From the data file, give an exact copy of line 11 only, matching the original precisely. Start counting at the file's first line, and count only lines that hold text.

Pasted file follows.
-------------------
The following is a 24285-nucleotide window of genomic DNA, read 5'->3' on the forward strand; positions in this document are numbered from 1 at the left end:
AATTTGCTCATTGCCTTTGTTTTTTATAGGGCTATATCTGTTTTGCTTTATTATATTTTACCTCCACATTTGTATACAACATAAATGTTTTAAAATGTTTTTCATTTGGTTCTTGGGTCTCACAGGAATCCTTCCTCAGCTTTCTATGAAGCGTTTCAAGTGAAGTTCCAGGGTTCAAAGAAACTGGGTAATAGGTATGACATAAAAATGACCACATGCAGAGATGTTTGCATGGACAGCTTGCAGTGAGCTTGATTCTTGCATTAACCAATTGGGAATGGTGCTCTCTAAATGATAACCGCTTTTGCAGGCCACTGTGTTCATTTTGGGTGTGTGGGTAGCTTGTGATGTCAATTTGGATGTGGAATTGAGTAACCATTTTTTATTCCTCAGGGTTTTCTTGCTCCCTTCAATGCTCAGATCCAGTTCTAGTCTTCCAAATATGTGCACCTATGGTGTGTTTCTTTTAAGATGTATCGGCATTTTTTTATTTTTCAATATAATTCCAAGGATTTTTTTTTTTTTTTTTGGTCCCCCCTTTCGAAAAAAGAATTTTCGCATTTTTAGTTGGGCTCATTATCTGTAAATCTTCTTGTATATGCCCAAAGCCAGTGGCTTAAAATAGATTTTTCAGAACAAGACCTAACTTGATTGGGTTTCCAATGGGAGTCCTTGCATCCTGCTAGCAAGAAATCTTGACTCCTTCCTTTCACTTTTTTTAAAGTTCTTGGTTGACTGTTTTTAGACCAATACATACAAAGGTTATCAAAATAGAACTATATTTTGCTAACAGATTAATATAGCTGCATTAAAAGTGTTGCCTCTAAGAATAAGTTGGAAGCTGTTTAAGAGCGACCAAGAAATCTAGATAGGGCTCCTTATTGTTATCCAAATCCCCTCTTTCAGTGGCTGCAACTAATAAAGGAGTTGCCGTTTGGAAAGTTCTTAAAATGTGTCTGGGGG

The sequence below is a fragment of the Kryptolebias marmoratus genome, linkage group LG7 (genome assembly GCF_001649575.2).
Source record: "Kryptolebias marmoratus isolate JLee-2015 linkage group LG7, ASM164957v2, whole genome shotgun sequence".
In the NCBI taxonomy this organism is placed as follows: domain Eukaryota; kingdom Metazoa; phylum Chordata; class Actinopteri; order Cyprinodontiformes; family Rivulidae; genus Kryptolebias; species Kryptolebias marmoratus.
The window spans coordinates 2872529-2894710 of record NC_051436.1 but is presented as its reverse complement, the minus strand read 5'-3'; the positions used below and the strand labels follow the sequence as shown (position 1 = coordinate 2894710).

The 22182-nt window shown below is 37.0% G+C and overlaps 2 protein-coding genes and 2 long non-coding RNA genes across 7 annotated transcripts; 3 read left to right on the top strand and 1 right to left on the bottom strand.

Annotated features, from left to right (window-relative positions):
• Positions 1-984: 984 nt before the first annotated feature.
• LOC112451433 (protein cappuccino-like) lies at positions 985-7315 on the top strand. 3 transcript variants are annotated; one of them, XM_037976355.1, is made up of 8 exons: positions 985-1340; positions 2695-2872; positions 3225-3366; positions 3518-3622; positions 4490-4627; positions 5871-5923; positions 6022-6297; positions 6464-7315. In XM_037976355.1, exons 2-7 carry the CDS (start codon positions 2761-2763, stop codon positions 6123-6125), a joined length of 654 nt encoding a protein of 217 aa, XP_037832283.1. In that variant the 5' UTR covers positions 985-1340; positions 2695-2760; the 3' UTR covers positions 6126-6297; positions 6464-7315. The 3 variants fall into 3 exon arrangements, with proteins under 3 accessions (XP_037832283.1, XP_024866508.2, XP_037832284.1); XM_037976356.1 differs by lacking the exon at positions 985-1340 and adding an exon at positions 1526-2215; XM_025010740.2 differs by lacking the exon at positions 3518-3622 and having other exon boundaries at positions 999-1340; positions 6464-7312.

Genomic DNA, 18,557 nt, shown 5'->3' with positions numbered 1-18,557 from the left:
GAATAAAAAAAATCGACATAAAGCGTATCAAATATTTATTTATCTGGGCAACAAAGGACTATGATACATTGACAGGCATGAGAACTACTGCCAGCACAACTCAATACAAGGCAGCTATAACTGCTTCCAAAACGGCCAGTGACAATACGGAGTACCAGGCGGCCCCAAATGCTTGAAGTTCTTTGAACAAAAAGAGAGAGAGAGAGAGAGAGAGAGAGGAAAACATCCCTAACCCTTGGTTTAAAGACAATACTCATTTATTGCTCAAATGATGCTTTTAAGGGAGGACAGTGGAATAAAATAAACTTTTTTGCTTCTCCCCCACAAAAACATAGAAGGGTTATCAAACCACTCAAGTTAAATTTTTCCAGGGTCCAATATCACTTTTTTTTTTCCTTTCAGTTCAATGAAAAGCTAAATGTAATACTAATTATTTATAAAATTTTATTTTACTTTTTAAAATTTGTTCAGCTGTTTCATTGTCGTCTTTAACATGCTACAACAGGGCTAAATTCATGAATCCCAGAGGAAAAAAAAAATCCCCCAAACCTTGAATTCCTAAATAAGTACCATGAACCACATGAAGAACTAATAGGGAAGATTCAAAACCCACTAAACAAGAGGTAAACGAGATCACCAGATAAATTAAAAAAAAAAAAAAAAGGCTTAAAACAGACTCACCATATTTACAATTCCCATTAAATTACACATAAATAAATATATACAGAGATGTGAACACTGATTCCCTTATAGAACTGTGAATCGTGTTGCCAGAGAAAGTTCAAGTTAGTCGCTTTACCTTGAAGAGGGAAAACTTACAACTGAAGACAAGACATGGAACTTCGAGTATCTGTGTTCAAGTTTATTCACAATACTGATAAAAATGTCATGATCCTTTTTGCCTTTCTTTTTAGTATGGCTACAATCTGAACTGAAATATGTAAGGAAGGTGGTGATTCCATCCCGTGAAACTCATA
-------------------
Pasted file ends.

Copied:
Genomic DNA, 18,557 nt, shown 5'->3' with positions numbered 1-18,557 from the left: